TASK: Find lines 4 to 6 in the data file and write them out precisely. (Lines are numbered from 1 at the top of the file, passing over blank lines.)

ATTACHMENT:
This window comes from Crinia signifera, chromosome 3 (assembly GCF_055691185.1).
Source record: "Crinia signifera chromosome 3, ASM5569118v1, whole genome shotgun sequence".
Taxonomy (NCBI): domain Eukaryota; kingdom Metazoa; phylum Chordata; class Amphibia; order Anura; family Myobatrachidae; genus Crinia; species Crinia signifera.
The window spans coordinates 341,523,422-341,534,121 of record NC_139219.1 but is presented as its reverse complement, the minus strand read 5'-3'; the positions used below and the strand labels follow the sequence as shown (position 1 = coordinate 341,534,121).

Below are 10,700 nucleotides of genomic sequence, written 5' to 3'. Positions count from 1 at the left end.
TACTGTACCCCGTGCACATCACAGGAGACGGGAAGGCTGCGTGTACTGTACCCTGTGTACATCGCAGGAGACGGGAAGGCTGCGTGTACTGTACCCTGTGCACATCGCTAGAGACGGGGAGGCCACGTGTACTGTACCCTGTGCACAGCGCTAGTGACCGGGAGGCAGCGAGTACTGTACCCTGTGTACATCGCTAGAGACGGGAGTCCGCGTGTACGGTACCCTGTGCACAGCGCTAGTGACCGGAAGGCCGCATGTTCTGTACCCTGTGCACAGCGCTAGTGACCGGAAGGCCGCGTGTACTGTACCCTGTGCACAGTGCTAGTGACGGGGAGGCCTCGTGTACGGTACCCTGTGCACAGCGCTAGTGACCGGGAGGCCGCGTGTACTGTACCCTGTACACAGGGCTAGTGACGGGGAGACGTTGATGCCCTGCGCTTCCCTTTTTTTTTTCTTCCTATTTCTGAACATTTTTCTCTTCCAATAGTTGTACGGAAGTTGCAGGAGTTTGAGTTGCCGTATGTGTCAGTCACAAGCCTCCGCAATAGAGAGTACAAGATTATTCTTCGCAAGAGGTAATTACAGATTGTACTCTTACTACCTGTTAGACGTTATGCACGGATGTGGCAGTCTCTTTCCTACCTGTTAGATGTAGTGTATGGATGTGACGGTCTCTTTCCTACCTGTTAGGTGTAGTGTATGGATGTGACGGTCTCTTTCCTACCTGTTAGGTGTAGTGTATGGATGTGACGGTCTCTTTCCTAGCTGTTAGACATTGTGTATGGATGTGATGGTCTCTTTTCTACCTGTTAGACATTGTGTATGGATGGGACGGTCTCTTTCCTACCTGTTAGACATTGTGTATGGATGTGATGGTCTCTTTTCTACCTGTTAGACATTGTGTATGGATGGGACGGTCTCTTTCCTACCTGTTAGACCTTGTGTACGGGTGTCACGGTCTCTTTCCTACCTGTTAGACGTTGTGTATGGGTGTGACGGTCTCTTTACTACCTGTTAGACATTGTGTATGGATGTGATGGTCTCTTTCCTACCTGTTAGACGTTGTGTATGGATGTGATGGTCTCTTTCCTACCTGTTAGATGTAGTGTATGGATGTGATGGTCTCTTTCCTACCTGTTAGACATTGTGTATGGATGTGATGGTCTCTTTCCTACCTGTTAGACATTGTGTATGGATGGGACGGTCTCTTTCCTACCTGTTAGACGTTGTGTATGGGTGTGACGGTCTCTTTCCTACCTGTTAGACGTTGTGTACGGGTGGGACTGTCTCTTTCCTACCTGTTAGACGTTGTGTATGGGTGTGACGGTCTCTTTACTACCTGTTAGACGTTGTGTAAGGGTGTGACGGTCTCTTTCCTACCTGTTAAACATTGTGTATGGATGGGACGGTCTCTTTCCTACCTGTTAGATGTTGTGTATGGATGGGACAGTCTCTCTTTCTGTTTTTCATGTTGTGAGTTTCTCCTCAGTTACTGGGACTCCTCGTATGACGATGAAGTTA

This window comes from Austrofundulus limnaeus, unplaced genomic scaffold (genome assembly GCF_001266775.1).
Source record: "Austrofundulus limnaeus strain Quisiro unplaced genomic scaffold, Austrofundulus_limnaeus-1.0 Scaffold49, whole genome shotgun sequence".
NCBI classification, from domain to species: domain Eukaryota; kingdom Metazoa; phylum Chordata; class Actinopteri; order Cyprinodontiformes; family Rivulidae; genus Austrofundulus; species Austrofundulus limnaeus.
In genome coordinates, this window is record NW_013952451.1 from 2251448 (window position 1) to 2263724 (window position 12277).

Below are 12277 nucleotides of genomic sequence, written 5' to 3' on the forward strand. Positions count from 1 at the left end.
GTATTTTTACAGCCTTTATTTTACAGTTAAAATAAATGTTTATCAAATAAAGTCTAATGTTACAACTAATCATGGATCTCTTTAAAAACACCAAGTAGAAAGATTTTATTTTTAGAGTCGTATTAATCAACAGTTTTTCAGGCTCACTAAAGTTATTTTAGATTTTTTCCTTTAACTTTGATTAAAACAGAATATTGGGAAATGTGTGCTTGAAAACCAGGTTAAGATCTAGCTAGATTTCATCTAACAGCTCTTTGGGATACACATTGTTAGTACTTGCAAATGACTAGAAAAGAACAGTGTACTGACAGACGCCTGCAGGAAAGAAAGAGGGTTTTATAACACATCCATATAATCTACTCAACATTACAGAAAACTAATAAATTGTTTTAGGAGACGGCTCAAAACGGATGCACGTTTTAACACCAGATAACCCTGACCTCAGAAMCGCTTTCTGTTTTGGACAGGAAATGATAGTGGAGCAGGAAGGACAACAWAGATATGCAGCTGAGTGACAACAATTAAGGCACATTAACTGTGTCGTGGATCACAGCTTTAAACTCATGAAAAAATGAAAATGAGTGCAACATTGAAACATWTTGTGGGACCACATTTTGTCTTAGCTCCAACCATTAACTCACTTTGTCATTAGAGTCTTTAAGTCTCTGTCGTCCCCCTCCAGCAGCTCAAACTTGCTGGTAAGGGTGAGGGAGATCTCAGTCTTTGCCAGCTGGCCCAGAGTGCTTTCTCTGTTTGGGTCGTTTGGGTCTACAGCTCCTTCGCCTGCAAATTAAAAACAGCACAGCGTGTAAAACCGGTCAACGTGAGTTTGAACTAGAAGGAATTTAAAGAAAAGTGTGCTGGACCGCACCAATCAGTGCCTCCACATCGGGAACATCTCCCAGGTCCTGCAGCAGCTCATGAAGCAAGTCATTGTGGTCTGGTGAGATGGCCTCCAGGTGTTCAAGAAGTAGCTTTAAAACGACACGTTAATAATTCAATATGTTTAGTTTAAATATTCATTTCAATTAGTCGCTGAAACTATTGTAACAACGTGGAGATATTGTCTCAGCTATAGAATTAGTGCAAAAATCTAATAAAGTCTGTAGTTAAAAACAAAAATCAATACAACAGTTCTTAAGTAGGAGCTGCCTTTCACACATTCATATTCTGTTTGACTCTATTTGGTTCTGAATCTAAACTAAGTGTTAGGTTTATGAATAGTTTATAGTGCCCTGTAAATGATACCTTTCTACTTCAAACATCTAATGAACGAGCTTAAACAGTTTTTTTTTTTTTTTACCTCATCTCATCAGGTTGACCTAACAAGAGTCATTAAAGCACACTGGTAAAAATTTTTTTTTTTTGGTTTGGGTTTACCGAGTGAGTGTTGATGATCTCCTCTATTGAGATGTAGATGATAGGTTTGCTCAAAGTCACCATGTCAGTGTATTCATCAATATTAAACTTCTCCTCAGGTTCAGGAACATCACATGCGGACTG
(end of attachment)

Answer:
The window spans coordinates 341,523,422-341,534,121 of record NC_139219.1 but is presented as its reverse complement, the minus strand read 5'-3'; the positions used below and the strand labels follow the sequence as shown (position 1 = coordinate 341,534,121).

Below are 10,700 nucleotides of genomic sequence, written 5' to 3'. Positions count from 1 at the left end.
TACTGTACCCCGTGCACATCACAGGAGACGGGAAGGCTGCGTGTACTGTACCCTGTGTACATCGCAGGAGACGGGAAGGCTGCGTGTACTGTACCCTGTGCACATCGCTAGAGACGGGGAGGCCACGTGTACTGTACCCTGTGCACAGCGCTAGTGACCGGGAGGCAGCGAGTACTGTACCCTGTGTACATCGCTAGAGACGGGAGTCCGCGTGTACGGTACCCTGTGCACAGCGCTAGTGACCGGAAGGCCGCATGTTCTGTACCCTGTGCACAGCGCTAGTGACCGGAAGGCCGCGTGTACTGTACCCTGTGCACAGTGCTAGTGACGGGGAGGCCTCGTGTACGGTACCCTGTGCACAGCGCTAGTGACCGGGAGGCCGCGTGTACTGTACCCTGTACACAGGGCTAGTGACGGGGAGACGTTGATGCCCTGCGCTTCCCTTTTTTTTTTCTTCCTATTTCTGAACATTTTTCTCTTCCAATAGTTGTACGGAAGTTGCAGGAGTTTGAGTTGCCGTATGTGTCAGTCACAAGCCTCCGCAATAGAGAGTACAAGATTATTCTTCGCAAGAGGTAATTACAGATTGTACTCTTACTACCTGTTAGACGTTATGCACGGATGTGGCAGTCTCTTTCCTACCTGTTAGATGTAGTGTATGGATGTGACGGTCTCTTTCCTACCTGTTAGGTGTAGTGTATGGATGTGACGGTCTCTTTCCTACCTGTTAGGTGTAGTGTATGGATGTGACGGTCTCTTTCCTAGCTGTTAGACATTGTGTATGGATGTGATGGTCTCTTTTCTACCTGTTAGACATTGTGTATGGATGGGACGGTCTCTTTCCTACCTGTTAGACATTGTGTATGGATGTGATGGTCTCTTTTCTACCTGTTAGACATTGTGTATGGATGGGACGGTCTCTTTCCTACCTGTTAGACCTTGTGTACGGGTGTCACGGTCTCTTTCCTACCTGTTAGACGTTGTGTATGGGTGTGACGGTCTCTTTACTACCTGTTAGACATTGTGTATGGATGTGATGGTCTCTTTCCTACCTGTTAGACGTTGTGTATGGATGTGATGGTCTCTTTCCTACCTGTTAGATGTAGTGTATGGATGTGATGGTCTCTTTCCTACCTGTTAGACATTGTGTATGGATGTGATGGTCTCTTTCCTACCTGTTAGACATTGTGTATGGATGGGACGGTCTCTTTCCTACCTGTTAGACGTTGTGTATGGGTGTGACGGTCTCTTTCCTACCTGTTAGACGTTGTGTACGGGTGGGACTGTCTCTTTCCTACCTGTTAGACGTTGTGTATGGGTGTGACGGTCTCTTTACTACCTGTTAGACGTTGTGTAAGGGTGTGACGGTCTCTTTCCTACCTGTTAAACATTGTGTATGGATGGGACGGTCTCTTTCCTACCTGTTAGATGTTGTGTATGGATGGGACAGTCTCTCTTTCTGTTTTTCATGTTGTGAGTTTCTCCTCAGTTACTGGGACTCCTCGTATGACGATGAAGTTA